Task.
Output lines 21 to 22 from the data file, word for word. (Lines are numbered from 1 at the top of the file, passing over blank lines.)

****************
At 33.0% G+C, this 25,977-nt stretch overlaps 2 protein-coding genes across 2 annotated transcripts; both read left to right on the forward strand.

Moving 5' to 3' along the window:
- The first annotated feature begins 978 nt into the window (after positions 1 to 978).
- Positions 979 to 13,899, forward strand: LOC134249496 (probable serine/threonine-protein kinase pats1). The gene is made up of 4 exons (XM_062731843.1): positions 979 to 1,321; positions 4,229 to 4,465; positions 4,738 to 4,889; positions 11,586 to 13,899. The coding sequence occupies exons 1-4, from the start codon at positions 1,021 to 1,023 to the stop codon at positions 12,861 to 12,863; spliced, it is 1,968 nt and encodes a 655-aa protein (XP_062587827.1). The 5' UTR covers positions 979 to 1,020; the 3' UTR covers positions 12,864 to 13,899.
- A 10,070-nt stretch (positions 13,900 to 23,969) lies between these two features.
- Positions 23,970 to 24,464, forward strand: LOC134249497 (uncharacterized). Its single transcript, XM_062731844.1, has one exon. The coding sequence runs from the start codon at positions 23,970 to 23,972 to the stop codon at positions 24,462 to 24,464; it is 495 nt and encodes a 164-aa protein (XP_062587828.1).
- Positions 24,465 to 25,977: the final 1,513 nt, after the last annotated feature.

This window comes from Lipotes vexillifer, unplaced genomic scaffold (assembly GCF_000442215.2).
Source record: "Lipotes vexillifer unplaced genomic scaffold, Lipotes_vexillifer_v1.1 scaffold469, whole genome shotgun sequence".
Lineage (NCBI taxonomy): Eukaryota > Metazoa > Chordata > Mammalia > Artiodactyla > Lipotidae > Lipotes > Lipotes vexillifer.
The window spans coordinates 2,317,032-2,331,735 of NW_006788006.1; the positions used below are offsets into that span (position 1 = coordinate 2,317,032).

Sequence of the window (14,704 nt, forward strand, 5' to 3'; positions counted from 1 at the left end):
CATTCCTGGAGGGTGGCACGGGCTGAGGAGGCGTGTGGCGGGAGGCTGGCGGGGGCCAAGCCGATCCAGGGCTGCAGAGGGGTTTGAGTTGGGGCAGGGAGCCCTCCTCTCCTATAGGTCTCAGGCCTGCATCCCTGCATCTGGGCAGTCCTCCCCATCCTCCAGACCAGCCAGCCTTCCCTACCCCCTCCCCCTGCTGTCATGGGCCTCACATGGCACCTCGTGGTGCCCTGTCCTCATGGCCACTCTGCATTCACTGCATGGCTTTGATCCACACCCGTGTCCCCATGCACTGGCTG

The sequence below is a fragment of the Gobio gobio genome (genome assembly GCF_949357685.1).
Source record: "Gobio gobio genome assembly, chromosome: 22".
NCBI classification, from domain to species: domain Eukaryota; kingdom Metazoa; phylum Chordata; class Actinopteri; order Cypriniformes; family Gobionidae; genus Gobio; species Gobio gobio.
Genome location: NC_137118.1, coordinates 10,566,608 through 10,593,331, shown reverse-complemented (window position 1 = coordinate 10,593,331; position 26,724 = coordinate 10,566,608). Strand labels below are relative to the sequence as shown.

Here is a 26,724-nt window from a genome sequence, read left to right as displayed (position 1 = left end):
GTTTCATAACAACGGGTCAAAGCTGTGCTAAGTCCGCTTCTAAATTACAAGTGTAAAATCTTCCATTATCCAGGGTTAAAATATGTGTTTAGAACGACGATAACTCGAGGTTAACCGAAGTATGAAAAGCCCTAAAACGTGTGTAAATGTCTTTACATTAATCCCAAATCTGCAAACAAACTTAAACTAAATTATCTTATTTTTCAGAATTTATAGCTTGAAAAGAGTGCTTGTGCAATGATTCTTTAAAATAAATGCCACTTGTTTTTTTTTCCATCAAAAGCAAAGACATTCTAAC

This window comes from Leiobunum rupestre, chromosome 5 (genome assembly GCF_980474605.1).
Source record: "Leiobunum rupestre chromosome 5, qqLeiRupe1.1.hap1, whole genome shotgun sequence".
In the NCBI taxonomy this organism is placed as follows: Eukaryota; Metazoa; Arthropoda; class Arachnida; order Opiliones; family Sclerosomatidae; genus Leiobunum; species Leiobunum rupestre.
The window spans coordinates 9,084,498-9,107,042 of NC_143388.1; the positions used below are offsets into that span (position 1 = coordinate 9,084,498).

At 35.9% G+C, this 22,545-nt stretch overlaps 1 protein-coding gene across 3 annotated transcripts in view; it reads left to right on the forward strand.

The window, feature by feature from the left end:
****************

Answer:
Source record: "Leiobunum rupestre chromosome 5, qqLeiRupe1.1.hap1, whole genome shotgun sequence".
In the NCBI taxonomy this organism is placed as follows: Eukaryota; Metazoa; Arthropoda; class Arachnida; order Opiliones; family Sclerosomatidae; genus Leiobunum; species Leiobunum rupestre.